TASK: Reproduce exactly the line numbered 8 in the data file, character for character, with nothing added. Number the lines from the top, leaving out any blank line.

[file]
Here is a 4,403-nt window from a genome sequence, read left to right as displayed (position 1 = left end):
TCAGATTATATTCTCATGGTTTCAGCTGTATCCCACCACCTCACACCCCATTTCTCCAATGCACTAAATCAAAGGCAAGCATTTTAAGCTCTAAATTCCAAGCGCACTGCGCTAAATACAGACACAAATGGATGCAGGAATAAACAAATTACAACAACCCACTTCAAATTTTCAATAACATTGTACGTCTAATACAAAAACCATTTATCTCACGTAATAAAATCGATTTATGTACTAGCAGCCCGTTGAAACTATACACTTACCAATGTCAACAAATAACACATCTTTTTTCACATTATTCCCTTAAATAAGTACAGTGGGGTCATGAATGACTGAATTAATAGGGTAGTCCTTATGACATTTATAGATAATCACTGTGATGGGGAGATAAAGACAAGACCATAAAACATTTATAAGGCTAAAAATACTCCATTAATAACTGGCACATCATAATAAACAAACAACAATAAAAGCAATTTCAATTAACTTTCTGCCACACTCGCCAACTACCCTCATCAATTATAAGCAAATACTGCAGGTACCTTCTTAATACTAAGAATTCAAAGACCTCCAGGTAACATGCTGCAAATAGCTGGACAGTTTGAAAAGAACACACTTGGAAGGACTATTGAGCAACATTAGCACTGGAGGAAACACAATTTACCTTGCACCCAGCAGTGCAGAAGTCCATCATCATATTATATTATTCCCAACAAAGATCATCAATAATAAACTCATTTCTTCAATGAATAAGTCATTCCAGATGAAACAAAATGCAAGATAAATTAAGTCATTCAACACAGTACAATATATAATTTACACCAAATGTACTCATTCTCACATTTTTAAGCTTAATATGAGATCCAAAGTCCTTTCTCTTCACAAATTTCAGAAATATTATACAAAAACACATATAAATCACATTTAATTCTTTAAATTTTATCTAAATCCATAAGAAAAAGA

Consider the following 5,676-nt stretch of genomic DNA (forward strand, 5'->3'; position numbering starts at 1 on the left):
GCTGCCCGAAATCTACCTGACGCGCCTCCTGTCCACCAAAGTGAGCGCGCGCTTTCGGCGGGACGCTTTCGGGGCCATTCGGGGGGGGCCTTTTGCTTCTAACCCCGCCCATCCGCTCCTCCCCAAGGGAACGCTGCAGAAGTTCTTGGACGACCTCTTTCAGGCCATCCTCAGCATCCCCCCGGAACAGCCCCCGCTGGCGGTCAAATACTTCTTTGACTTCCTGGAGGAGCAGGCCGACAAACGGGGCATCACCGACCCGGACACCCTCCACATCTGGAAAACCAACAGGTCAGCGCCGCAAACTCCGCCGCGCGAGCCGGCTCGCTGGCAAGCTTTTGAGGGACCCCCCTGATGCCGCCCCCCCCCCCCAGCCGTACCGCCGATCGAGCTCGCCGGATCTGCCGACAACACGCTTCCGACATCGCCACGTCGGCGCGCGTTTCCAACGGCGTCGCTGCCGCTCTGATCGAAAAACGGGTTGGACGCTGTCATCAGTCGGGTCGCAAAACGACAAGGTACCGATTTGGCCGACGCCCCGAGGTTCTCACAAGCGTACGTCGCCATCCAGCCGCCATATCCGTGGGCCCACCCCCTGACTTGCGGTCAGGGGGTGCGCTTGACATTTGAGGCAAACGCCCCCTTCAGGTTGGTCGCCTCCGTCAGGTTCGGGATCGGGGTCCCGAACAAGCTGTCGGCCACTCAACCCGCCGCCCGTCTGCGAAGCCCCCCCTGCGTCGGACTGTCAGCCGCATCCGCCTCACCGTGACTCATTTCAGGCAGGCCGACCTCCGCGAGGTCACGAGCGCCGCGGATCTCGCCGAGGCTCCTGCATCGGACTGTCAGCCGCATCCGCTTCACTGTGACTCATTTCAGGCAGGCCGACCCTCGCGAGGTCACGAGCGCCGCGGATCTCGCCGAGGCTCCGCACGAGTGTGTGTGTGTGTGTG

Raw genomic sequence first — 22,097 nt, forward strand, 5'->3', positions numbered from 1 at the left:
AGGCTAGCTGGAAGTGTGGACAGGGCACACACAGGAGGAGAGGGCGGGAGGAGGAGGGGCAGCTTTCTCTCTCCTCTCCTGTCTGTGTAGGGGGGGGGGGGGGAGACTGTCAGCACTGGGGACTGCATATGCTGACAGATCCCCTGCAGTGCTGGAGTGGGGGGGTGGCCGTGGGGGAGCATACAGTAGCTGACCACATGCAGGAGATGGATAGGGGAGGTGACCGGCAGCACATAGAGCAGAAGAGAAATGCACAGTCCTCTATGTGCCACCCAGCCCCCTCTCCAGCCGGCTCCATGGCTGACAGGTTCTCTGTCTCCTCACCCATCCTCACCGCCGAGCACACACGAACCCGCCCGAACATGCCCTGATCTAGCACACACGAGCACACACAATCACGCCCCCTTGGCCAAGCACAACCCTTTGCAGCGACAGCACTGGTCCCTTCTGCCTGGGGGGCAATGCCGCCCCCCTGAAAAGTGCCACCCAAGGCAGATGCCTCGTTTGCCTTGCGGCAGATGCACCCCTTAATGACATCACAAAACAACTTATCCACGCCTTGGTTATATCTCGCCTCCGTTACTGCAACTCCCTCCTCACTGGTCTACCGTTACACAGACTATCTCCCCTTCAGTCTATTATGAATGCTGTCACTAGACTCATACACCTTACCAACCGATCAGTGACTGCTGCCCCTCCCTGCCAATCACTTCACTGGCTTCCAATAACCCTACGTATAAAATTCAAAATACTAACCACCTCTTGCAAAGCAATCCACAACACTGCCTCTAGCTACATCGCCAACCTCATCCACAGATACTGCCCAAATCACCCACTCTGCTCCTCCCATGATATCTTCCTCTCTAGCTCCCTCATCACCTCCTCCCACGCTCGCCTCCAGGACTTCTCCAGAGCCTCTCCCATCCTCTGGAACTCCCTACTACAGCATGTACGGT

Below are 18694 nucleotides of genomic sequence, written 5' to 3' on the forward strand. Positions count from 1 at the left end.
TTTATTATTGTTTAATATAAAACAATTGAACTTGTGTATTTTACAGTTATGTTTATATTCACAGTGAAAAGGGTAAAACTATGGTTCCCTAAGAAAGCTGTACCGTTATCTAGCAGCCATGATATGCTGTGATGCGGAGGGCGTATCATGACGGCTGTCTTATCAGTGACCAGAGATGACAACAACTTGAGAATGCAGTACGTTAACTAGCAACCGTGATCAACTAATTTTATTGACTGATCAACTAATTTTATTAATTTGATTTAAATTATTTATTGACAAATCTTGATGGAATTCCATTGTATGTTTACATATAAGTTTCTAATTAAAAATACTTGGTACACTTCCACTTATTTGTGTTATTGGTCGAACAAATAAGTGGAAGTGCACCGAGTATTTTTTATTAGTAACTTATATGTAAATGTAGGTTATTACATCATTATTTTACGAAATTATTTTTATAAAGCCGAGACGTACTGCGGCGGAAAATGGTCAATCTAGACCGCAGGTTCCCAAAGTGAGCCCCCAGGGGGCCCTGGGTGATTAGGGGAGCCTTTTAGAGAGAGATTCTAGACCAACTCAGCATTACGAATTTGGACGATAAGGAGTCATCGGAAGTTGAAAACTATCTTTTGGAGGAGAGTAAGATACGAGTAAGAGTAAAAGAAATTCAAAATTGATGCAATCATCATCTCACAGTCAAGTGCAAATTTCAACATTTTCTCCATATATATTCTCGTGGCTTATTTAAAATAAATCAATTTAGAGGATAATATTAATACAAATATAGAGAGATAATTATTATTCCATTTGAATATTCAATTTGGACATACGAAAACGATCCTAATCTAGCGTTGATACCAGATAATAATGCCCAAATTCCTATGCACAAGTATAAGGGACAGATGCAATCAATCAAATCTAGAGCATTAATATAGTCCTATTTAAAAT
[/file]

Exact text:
TTTATTATTGTTTAATATAAAACAATTGAACTTGTGTATTTTACAGTTATGTTTATATTCACAGTGAAAAGGGTAAAACTATGGTTCCCTAAGAAAGCTGTACCGTTATCTAGCAGCCATGATATGCTGTGATGCGGAGGGCGTATCATGACGGCTGTCTTATCAGTGACCAGAGATGACAACAACTTGAGAATGCAGTACGTTAACTAGCAACCGTGATCAACTAATTTTATTGACTGATCAACTAATTTTATTAATTTGATTTAAATTATTTATTGACAAATCTTGATGGAATTCCATTGTATGTTTACATATAAGTTTCTAATTAAAAATACTTGGTACACTTCCACTTATTTGTGTTATTGGTCGAACAAATAAGTGGAAGTGCACCGAGTATTTTTTATTAGTAACTTATATGTAAATGTAGGTTATTACATCATTATTTTACGAAATTATTTTTATAAAGCCGAGACGTACTGCGGCGGAAAATGGTCAATCTAGACCGCAGGTTCCCAAAGTGAGCCCCCAGGGGGCCCTGGGTGATTAGGGGAGCCTTTTAGAGAGAGATTCTAGACCAACTCAGCATTACGAATTTGGACGATAAGGAGTCATCGGAAGTTGAAAACTATCTTTTGGAGGAGAGTAAGATACGAGTAAGAGTAAAAGAAATTCAAAATTGATGCAATCATCATCTCACAGTCAAGTGCAAATTTCAACATTTTCTCCATATATATTCTCGTGGCTTATTTAAAATAAATCAATTTAGAGGATAATATTAATACAAATATAGAGAGATAATTATTATTCCATTTGAATATTCAATTTGGACATACGAAAACGATCCTAATCTAGCGTTGATACCAGATAATAATGCCCAAATTCCTATGCACAAGTATAAGGGACAGATGCAATCAATCAAATCTAGAGCATTAATATAGTCCTATTTAAAAT